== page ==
QUINTIN CHIVAS by Barnaby Ross

QUINTIN CHIVAS

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KIRKUS REVIEW

This ""historical novel"" -- using the term very loosely- starts out in Naples in 1487 when Quintin is 11 years old and is narrated throughout in the first person. Quintin's father, who immigrated to Naples as a Spanish soldier, became a ""thieving beggar"", and is hanged on the gallows, leaving Quintin an orphan. Quintin is the leader of a band of adolescents who steal when they have the opportunity and beg the rest of the time. For several chapters we are told about the filth and foul smells and language that pervade the dregs of society in 15th century Naples. Quintin, who is a boy of exceptional physical beauty, is noticed one day by Master Cienzo, a painter and ""womanly gentleman"". Cienzo wishes to use Quintin as a model for the young Christ in his painting of the ""Presentation at the Temple"", and Quintin goes off to live among the wealthy in the house of Ser Piaro da Malpasso, Cienzo's patron. Ser Piero da Malpasso turns out to be no more than an extremely crude peasant who, along with a missing twin brother, has fallen heir to the Vaspasiano house and fortune, and the remainder of this superficial story is concerned with Quintin's Machiavellian struggle to wrest this fortune from Malpasso. On the way are liberal servings of sex and violence.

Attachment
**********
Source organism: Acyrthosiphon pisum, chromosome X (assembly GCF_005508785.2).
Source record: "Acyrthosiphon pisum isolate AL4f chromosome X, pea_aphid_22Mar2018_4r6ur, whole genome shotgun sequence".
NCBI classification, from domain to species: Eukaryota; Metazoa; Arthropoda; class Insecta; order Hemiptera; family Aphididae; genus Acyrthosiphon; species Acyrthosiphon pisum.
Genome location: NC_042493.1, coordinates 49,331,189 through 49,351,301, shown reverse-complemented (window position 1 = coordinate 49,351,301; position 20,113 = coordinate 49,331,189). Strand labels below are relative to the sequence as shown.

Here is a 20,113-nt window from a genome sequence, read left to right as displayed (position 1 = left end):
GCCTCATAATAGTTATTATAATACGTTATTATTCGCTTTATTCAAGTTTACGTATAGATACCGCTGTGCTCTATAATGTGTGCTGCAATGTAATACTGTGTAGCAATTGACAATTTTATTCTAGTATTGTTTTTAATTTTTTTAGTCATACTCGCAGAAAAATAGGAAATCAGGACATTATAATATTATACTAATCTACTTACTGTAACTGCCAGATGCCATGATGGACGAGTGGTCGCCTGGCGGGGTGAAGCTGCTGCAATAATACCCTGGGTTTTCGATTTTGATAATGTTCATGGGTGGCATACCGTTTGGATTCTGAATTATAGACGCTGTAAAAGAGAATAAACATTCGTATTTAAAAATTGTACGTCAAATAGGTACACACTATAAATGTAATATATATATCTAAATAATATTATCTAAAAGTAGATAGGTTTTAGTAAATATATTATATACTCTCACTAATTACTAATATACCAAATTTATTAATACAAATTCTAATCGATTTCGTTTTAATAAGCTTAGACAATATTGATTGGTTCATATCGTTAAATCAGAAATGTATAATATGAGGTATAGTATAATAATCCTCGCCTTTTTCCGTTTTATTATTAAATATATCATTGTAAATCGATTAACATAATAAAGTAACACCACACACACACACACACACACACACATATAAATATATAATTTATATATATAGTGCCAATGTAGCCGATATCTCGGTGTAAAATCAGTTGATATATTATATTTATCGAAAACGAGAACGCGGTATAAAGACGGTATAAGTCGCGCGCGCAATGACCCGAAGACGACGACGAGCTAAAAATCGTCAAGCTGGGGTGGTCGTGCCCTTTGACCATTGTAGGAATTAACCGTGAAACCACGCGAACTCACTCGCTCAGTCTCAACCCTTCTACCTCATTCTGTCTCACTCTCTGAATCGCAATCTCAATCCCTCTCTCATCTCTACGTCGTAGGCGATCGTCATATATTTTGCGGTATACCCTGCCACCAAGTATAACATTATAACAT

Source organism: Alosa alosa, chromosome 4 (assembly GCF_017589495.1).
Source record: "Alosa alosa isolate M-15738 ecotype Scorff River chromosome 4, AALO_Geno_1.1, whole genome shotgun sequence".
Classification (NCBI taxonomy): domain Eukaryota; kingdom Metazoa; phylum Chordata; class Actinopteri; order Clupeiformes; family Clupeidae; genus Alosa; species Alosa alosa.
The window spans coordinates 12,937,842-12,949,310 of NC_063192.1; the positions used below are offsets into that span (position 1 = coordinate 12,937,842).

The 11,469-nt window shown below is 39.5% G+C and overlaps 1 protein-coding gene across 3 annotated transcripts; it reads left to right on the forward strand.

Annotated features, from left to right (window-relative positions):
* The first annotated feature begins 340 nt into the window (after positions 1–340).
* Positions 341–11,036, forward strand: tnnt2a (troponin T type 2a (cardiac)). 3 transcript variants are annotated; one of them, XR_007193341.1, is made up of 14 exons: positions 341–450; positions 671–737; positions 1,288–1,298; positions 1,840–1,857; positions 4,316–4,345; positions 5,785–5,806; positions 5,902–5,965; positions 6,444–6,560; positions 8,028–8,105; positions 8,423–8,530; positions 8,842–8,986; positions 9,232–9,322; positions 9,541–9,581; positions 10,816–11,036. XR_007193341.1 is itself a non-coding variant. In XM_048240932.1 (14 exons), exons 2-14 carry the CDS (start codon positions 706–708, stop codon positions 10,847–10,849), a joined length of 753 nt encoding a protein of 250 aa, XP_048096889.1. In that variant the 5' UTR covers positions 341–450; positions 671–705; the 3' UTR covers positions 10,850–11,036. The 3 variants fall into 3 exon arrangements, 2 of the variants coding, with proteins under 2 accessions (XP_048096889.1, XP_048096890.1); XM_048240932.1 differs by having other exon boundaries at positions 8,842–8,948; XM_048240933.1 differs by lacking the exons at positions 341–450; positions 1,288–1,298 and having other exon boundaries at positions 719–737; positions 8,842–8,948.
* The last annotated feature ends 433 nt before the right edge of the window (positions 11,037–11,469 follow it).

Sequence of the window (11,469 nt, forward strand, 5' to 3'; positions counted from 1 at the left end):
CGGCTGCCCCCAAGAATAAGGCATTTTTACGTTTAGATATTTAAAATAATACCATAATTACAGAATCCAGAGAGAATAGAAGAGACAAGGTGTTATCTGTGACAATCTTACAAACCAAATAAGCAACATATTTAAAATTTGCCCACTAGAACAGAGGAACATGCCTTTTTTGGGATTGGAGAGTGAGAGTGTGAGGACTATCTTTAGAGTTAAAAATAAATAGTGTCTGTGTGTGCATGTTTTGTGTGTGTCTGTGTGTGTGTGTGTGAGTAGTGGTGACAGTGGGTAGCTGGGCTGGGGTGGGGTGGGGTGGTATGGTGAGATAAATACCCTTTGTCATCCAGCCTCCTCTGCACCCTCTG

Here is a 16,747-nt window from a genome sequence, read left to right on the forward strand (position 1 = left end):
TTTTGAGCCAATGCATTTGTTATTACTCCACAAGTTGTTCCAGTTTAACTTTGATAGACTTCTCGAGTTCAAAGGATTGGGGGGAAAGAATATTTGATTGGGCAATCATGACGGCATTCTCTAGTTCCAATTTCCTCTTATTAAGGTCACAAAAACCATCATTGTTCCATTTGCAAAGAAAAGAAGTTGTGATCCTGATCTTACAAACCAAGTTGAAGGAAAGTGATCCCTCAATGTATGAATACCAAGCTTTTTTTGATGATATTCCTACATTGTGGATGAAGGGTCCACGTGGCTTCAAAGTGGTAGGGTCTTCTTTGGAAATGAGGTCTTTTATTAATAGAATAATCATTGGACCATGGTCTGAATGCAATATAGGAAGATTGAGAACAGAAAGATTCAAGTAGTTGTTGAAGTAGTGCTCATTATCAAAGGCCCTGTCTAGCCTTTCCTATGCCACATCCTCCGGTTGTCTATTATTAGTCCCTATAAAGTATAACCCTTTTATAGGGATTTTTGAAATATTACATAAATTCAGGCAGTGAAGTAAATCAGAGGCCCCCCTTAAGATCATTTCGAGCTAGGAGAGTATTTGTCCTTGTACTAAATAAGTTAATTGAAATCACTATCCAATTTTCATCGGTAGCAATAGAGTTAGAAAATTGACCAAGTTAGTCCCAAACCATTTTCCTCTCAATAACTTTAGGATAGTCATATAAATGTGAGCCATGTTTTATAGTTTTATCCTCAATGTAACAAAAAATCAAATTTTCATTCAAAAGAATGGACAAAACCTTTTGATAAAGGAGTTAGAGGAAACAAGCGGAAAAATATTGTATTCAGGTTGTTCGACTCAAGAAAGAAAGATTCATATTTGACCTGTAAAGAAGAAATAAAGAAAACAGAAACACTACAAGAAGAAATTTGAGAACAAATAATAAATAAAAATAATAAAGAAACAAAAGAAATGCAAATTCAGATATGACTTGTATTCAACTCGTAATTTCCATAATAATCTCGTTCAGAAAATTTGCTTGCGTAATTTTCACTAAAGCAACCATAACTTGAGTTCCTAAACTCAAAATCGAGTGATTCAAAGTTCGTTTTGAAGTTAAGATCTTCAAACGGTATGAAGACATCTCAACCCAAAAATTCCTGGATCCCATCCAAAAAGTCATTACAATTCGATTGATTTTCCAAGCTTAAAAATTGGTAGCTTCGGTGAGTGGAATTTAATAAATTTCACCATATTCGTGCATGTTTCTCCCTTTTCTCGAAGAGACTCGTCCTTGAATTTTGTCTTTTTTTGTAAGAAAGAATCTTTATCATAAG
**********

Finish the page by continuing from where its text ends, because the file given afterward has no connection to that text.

Pub Date: Sept. 25th, 1961
Publisher: Simon & Schuster-Trident